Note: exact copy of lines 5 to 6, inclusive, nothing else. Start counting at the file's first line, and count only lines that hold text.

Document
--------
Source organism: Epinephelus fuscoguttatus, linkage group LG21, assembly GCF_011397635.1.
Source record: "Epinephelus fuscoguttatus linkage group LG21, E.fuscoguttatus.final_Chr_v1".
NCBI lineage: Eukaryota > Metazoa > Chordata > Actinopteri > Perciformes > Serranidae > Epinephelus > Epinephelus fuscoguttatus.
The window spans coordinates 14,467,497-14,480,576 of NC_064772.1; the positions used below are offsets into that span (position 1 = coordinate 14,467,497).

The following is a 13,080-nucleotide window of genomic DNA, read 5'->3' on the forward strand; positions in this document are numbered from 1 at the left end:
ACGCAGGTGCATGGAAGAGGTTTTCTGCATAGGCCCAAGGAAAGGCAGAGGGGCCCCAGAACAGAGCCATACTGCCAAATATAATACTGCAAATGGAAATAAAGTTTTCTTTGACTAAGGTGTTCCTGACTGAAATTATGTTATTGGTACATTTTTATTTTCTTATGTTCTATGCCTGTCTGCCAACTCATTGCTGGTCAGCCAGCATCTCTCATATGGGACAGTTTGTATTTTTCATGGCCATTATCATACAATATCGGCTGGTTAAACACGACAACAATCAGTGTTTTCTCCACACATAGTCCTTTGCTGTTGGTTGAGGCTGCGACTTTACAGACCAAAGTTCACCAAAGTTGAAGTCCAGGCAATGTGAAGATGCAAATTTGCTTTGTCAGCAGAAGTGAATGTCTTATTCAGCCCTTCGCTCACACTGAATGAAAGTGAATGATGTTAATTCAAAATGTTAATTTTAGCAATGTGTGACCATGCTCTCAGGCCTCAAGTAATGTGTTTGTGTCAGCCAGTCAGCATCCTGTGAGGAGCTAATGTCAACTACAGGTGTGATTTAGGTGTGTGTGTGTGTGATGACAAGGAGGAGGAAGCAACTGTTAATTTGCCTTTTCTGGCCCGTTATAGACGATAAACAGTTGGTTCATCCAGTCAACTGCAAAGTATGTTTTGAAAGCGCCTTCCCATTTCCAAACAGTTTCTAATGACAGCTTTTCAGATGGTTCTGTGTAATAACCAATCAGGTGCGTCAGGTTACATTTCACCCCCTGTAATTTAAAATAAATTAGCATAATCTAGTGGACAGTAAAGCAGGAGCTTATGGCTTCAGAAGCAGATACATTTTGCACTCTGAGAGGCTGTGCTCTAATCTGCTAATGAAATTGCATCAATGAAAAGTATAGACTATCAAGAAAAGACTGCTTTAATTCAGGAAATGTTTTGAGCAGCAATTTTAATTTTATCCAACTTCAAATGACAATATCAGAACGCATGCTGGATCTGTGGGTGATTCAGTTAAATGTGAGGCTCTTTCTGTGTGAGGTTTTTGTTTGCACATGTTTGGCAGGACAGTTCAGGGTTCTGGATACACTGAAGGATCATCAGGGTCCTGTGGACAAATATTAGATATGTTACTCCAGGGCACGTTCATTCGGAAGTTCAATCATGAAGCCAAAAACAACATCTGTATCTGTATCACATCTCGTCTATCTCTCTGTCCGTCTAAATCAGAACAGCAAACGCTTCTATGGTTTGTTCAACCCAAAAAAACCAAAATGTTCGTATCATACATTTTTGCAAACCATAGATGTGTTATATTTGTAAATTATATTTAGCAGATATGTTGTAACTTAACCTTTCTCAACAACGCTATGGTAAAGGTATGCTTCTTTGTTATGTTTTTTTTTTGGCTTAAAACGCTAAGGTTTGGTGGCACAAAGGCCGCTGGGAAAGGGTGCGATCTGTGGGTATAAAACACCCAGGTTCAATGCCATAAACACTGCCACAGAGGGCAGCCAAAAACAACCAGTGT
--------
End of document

The following is a 13,080-nucleotide window of genomic DNA, read 5'->3' on the forward strand; positions in this document are numbered from 1 at the left end:
ACGCAGGTGCATGGAAGAGGTTTTCTGCATAGGCCCAAGGAAAGGCAGAGGGGCCCCAGAACAGAGCCATACTGCCAAATATAATACTGCAAATGGAAATAAAGTTTTCTTTGACTAAGGTGTTCCTGACTGAAATTATGTTATTGGTACATTTTTATTTTCTTATGTTCTATGCCTGTCTGCCAACTCATTGCTGGTCAGCCAGCATCTCTCATATGGGACAGTTTGTATTTTTCATGGCCATTATCATACAATATCGGCTGGTTAAACACGACAACAATCAGTGTTTTCTCCACACATAGTCCTTTGCTGTTGGTTGAGGCTGCGACTTTACAGACCAAAGTTCACCAAAGTTGAAGTCCAGGCAATGTGAAGATGCAAATTTGCTTTGTCAGCAGAAGTGAATGTCTTATTCAGCCCTTCGCTCACACTGAATGAAAGTGAATGATGTTAATTCAAAATGTTAATTTTAGCAATGTGTGACCATGCTCTCAGGCCTCAAGTAATGTGTTTGTGTCAGCCAGTCAGCATCCTGTGAGGAGCTAATGTCAACTACAGGTGTGATTTAGGTGTGTGTGTGTGTGATGACAAGGAGGAGGAAGCAACTGTTAATTTGCCTTTTCTGGCCCGTTATAGACGATAAACAGTTGGTTCATCCAGTCAACTGCAAAGTATGTTTTGAAAGCGCCTTCCCATTTCCAAACAGTTTCTAATGACAGCTTTTCAGATGGTTCTGTGTAATAACCAATCAGGTGCGTCAGGTTACATTTCACCCCCTGTAATTTAAAATAAATTAGCATAATCTAGTGGACAGTAAAGCAGGAGCTTATGGCTTCAGAAGCAGATACATTTTGCACTCTGAGAGGCTGTGCTCTAATCTGCTAATGAAATTGCATCAATGAAAAGTATAGACTATCAAGAAAAGACTGCTTTAATTCAGGAAATGTTTTGAGCAGCAATTTTAATTTTATCCAACTTCAAATGACAATATCAGAACGCATGCTGGATCTGTGGGTGATTCAGTTAAATGTGAGGCTCTTTCTGTGTGAGGTTTTTGTTTGCACATGTTTGGCAGGACAGTTCAGGGTTCTGGATACACTGAAGGATCATCAGGGTCCTGTGGACAAATATTAGATATGTTACTCCAGGGCACGTTCATTCGGAAGTTCAATCATGAAGCCAAAAACAACATCTGTATCTGTATCACATCTCGTCTATCTCTCTGTCCGTCTAAATCAGAACAGCAAACGCTTCTATGGTTTGTTCAACCCAAAAAAACCAAAATGTTCGTATCATACATTTTTGCAAACCATAGATGTGTTATATTTGTAAATTATATTTAGCAGATATGTTGTAACTTAACCTTTCTCAACAACGCTATGGTAAAGGTATGCTTCTTTGTTATGTTTTTTTTTTGGCTTAAAACGCTAAGGTTTGGTGGCACAAAGGCCGCTGGGAAAGGGTGCGATCTGTGGGTATAAAACACCCAGGTTCAATGCCATAAACACTGCCACAGAGGGCAGCCAAAAACAACCAGTGT